Since you're working with a large number of objects, you would be well served placing them in some sort of collection, like an ArrayList.

List<Counter> counters = new ArrayList<Counter>();

Insert all of your counters into there using the .add() method. Then, you can author your resetCounters() method in this manner:

public static void resetCounters(List<Counter> counters) {
    for(Counter c: counters) {
        // perform some action to reset the counters, as described by you
    }
}
5
  • All Counter objects will live forever, since the garbage collector will think that they are used through the counters collection.
    – krlmlr
    Jul 9, 2012 at 18:59
  • 2
    That depends on your definition of "reset". If you want to overwrite the contents in the object, this works fine. If you want to send all Counter objects in for garbage collection, then employ the use of List.clear().
    – Makoto
    Jul 9, 2012 at 19:06
  • Well, no. I believe the OP means that reset() clears the value of all existing Counter instances, whatever "clear" means here. But consider a counter that has been .add()ed to the counters but has no other reference pointing to it. It is essentially dead, but still will be reset. Does this make sense to you?
    – krlmlr
    Jul 9, 2012 at 19:27
  • It's not sinking in 100%. The only way that the OP would be able to effectively maintain all references of a Counter object would be to place them in some sort of collection. Is there some other way that you can keep track of object instances that doesn't involve code for each and every object?
    – Makoto
    Jul 9, 2012 at 20:16
  • See my answer right below :-) First option.
    – krlmlr
    Jul 9, 2012 at 20:17
1

1. First of all there is not need to Initialize a Random nos as an instance variable,just have a Object Reference Varaible, as you are already initializing it in the Constructor.

eg:

Random number;

2. Create an ArrayList and store all the Counter objects.

ArrayList<Counter> arr = new ArrayList<Counter>();

3. Add each counter object in to the ArrayList.

4. Make reset function Non-static..there is no need for it to be static.

5. Iterate and reset...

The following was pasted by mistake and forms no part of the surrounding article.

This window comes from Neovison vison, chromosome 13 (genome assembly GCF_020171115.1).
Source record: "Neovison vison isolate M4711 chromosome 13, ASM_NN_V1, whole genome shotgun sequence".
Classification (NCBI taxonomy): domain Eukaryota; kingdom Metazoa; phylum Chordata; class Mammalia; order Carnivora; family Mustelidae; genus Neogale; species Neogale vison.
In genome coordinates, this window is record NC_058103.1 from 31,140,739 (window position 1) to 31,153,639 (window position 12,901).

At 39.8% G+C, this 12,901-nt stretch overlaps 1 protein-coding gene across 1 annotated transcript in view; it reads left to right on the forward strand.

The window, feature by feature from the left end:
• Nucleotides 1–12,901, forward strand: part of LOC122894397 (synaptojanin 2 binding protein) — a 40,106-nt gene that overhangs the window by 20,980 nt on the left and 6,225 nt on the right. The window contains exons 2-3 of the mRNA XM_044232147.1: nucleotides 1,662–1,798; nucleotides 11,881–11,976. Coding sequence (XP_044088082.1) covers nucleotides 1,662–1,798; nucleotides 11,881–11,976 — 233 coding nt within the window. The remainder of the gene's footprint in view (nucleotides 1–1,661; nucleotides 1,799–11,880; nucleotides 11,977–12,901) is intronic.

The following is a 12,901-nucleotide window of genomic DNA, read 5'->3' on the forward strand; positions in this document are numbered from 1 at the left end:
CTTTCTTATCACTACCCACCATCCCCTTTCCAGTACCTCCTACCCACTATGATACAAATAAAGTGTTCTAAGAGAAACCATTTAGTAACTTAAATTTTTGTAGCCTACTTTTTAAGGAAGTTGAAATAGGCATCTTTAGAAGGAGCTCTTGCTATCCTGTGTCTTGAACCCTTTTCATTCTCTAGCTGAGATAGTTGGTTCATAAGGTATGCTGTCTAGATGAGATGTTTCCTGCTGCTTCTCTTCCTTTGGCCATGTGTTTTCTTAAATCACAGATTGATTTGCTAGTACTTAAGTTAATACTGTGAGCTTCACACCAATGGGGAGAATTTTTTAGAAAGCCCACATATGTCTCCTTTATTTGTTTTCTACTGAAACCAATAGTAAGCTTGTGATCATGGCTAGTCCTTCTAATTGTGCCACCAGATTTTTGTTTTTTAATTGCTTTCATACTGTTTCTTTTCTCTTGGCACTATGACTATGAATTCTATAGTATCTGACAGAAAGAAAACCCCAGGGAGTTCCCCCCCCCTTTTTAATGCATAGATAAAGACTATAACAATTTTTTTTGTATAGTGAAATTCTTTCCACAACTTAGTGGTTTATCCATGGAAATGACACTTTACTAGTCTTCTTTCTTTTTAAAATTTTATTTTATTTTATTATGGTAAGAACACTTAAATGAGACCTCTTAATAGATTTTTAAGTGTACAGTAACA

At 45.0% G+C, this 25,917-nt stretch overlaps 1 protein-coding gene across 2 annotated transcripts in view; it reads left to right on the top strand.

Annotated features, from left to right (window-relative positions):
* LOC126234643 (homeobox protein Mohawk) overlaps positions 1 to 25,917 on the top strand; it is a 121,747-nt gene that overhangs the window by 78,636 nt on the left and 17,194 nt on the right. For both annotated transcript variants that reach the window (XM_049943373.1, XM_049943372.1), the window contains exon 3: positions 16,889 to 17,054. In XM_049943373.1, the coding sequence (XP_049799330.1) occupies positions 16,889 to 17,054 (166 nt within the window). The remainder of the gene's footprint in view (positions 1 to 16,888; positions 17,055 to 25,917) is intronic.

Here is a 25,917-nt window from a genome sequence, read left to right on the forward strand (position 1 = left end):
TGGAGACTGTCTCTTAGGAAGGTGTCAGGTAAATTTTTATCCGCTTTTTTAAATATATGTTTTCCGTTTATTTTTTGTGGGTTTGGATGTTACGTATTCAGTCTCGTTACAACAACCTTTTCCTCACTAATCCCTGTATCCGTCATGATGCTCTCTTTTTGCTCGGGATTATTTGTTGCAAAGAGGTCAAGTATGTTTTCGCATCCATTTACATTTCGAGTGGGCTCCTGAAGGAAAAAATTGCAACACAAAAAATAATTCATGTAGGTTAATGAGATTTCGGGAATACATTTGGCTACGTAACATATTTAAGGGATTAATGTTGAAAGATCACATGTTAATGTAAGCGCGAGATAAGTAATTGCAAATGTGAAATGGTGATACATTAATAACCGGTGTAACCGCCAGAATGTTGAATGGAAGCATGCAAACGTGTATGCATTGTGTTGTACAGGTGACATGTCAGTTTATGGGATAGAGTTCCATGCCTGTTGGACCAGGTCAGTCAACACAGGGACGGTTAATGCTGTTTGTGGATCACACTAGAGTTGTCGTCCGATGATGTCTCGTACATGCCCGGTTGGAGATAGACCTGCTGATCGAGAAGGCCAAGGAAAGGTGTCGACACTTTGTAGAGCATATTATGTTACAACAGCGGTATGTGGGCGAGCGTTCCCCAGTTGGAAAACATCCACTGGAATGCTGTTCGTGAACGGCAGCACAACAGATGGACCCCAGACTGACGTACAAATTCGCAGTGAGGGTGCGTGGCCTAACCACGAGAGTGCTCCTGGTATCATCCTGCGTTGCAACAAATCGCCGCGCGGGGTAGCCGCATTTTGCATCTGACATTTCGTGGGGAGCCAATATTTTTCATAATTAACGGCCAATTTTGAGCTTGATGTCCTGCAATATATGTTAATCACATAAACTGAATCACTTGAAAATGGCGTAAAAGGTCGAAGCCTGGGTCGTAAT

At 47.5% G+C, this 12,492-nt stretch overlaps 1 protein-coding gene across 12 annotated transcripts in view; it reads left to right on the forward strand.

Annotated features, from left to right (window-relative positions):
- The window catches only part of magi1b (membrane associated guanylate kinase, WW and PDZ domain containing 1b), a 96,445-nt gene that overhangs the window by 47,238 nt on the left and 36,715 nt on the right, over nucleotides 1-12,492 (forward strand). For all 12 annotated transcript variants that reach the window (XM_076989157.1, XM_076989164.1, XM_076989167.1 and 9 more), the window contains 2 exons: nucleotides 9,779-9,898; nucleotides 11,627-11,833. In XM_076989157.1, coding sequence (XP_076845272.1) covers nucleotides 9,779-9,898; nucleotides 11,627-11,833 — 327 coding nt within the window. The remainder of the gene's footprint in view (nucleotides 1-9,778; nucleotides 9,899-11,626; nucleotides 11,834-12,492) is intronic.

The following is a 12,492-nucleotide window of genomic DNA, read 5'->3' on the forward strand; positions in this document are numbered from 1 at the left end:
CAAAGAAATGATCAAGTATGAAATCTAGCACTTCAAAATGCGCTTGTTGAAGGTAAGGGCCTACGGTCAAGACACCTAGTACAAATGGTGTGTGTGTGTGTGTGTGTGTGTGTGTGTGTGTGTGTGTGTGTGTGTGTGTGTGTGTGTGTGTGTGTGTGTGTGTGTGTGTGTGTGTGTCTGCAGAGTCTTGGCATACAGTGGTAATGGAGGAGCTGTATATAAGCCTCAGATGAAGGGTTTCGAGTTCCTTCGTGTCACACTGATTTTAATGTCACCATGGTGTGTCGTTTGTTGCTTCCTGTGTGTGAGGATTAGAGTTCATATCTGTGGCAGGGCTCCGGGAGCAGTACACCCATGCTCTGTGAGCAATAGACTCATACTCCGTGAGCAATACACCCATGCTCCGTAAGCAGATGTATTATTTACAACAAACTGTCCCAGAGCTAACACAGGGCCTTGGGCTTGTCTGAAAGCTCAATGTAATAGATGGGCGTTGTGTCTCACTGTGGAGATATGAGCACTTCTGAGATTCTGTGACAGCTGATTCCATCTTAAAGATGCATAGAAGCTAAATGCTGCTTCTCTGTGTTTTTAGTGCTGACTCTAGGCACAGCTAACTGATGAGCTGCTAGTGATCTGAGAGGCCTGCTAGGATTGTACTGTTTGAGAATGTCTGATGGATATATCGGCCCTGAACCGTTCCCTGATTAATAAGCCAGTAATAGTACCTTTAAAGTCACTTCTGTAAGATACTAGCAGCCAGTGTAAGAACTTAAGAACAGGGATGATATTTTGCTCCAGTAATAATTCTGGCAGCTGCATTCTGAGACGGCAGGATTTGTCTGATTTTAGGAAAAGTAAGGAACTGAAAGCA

for (Counter c : arr){

      c.reset();
    }

6. In reset() do the following..

public void reset(){

         this.number = 0;

     }
10
  • Same issue here: All Counter objects will live forever, since the garbage collector will think that they are used through the counters collection.
    – krlmlr
    Jul 9, 2012 at 19:04
  • use are resetting the objects, not making them ready for the garbage collection..right...!! Jul 9, 2012 at 19:06
  • Right. But same as above: Consider a counter that has been .add()ed to the counters but has no other reference pointing to it. It is essentially dead, but still will be reset. Does this make sense to you?
    – krlmlr
    Jul 9, 2012 at 19:27
  • 1
    You don't always have (or want to have) manual control over the lifetime of your objects, that's what the garbage collector does in the first place.
    – krlmlr
    Jul 10, 2012 at 6:38
  • 1
    Please tell me another thing first. Do you mind if an application, say, a service that is not intended to be restarted, leaks memory -- the longer it runs, the more memory it consumes, finally taking down the whole system?
    – krlmlr
    Jul 10, 2012 at 9:11
1

The easiest and elegant way of achieving what you want is keeping a reference to all created objects somewhere, in a factory for example and resetting them when needed.

public class CounterFactory{
      private List<Counter> counters = new ArrayList<Counter>();

      public Counter createCounter(){
          Counter c = new Counter();
          counters.add(c);
          return c;
      }
      public void resetCounters(){
          for(Counter c : counters) c.setNumber(new Random());
      }
}

And in the main method, use it this way:

public static void main(String[] args) 
{
    CounterFactory f = new CounterFactory();
    Counter counter1 = f.createCounter();
    Counter counter2 = f.createCounter();
    Counter counter3 = f.createCounter();
    Counter counter4 = f.createCounter();
    Counter counter5 = f.createCounter();

    // Reset all counters
    f.resetCounters();
}
8
  • The same applies here: All Counter objects will live forever, since the garbage collector will think that they are used through the counters collection.
    – krlmlr
    Jul 9, 2012 at 19:02
  • That is your choice in the factory, just add a clear method where you clean up your list and you are done.
    – GETah
    Jul 9, 2012 at 19:14
  • What would this clear method do, and when would it be called?
    – krlmlr
    Jul 9, 2012 at 19:57
  • 1
    So clear just cleans the list. But what about all those counters hanging around -- they will not be reset anymore when resetCounters is called. Or does clear distinguish between counters still in use, and counters that are obsolete and can be removed -- if so, how?
    – krlmlr
    Jul 9, 2012 at 20:08
  • 1
    You might want to check out this article about weak references as well as the Java docs. (Actually, I have provided both links in my answer.) Please do, and get back to me if you have further questions.
    – krlmlr
    Jul 9, 2012 at 20:35